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his grace. At two the body was removed from the chamber in which it lay in the palace, through the long gallery, built by order of Cardinal Pole, down the stairs, and across the fore court into the body of the church. The funeral service was read by the Rev. Dr. Vyse, Rector of Lambeth. The pall bearers were Lord Henley, Sir Frederick Eden, Colonel Eden, the Hon. Col. Eden, Morton Eden, Esq. Capt. Eden, Licut. Col. Bell, and John Eden, Esq.

The chief mourners, the archbishop's four sons, Lord Auckland, and R. Richards, Esq. (his grace's executors) together with the Rev. Mr. Sandiford, and the Rev. Mr. Barton, chaplains to the noble prelate; Dr. Vaughan and Mr. Young (his physician and apothecary) and several other friends, besides the churchwardens, &c. of the parish; and a numerous train of domestics closed the procession. The body was deposited in a vault under the communion table. The outside coffin was richly ornamented, and a mitre highly gilt, was placed on the top of it, before it was lowered into the vault.




(Continued from puge 17.) A

more rational and probable cause, I apprehend,

may be assigned for Pharaoh's obstinacy, and more conformable to scripture.

When he saw Aaron's rod transformed into a serpent before him and his servants, instead of acquiescing in the miracle, he seems rather to have doubted its reality, and to have suspected that it was a dececption or imposture. And that this particular miracle, was more open to suspicion than any of the rest, is proved from its insufficiency alone, to persuade the Israelites of the divine mission of Moses; as God himself foretold, Exod. iv, 8. And it was not until after it had been confirmed by two other signs, namely, restoring the leprous hand, and turning water into blood, that, the people believed," or gave full credence to Moses, Exod. iv. 30. Egypt, according to the received opinion of antiquity, “ abound

ed more in prodigies than any other country*;" and Pharaoh might naturally have suspected that Moses who received his education in Egypt, and was “ learned in all the wisdom of the Egyptians," Acts vii. 22, was nothing more than a skilful magician, or conjuror; and therefore might have sent for his wisemen and magicians, in order to learn from them, whether the sign given by Moses was truly supernatural, or only such as their art was able to accomplish: judging, that if they could imitate him, or do the same works, it would invalidate the argument which Moses drew from his miracles in support of the sole divinity of the God of the Hebrew's, and of his own mission.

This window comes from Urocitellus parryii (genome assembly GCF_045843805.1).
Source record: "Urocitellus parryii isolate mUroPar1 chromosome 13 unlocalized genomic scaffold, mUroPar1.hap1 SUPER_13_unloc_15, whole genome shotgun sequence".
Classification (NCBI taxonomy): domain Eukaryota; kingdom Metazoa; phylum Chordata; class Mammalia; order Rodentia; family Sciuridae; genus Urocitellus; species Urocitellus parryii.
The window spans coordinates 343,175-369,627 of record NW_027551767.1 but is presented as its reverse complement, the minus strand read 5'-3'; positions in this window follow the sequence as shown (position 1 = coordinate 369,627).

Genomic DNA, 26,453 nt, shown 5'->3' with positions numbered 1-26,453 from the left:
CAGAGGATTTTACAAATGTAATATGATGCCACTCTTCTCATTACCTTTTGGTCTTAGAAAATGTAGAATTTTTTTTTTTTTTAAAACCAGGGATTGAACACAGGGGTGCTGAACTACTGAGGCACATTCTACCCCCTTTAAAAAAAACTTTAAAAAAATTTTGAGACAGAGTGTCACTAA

In this very light the conduct of Pharaoh is represented by the great Jewish historians and commentators, Josephus and Philo.

“ But when the king mocked (at the message], Moses actually furnished him with a view of the miracles wrought at Mount Sinai. But he indignantly called him a wicked wretch; who, having formerly fled from slavery in Egypt, had now artfully contrived to return, and attempted to excite terror, by wonder-workings and magic arts (τερατεργαις και μαγειαις, καταπληξειν) And when he said this, he ordered the priests to exbibit the same appearances to him; (the Egyptians being wise and skilled in these matters,) that he (Moses) might not alone appear to have power with God, and by ascribing the wonder to him, gain credit thereby with the uninformed.Josephus Antiq. II. xiii. 3.

“ When the surrounding spectators, fied at the spectacle [of Aaron's rod turned into a serpent] affrighted with wonder and astonishment; such of the wise men and magicians as happened to be present, said, why are ye affrighted? neither are we unacquainted with such things; but practise an art capable of publicly producing the like." (τι καταπληττεσθε; εδε ημεις των τοιέτων αμελητως εχομεν, αλλα χρωμεθα Toxun singusspyw twv Quowy Philo. Dė. Vita Mosis, Lib. I. p. 478. Edit. 16, 19.

And according to the Talmud, when Moses began to work his miracles, the magicians mocked him, saying,

Thou bringest straw to Affra; (or as we would express it, Thou bringest coals to Newcastle;) meaning that he had

Τερατα τε πλεω σφι ευρηται η τοισι αλλοισι απασι ανθρωποισι This is the testimony of a respectable eye witness, Herodotus Euterpę.


e. 82.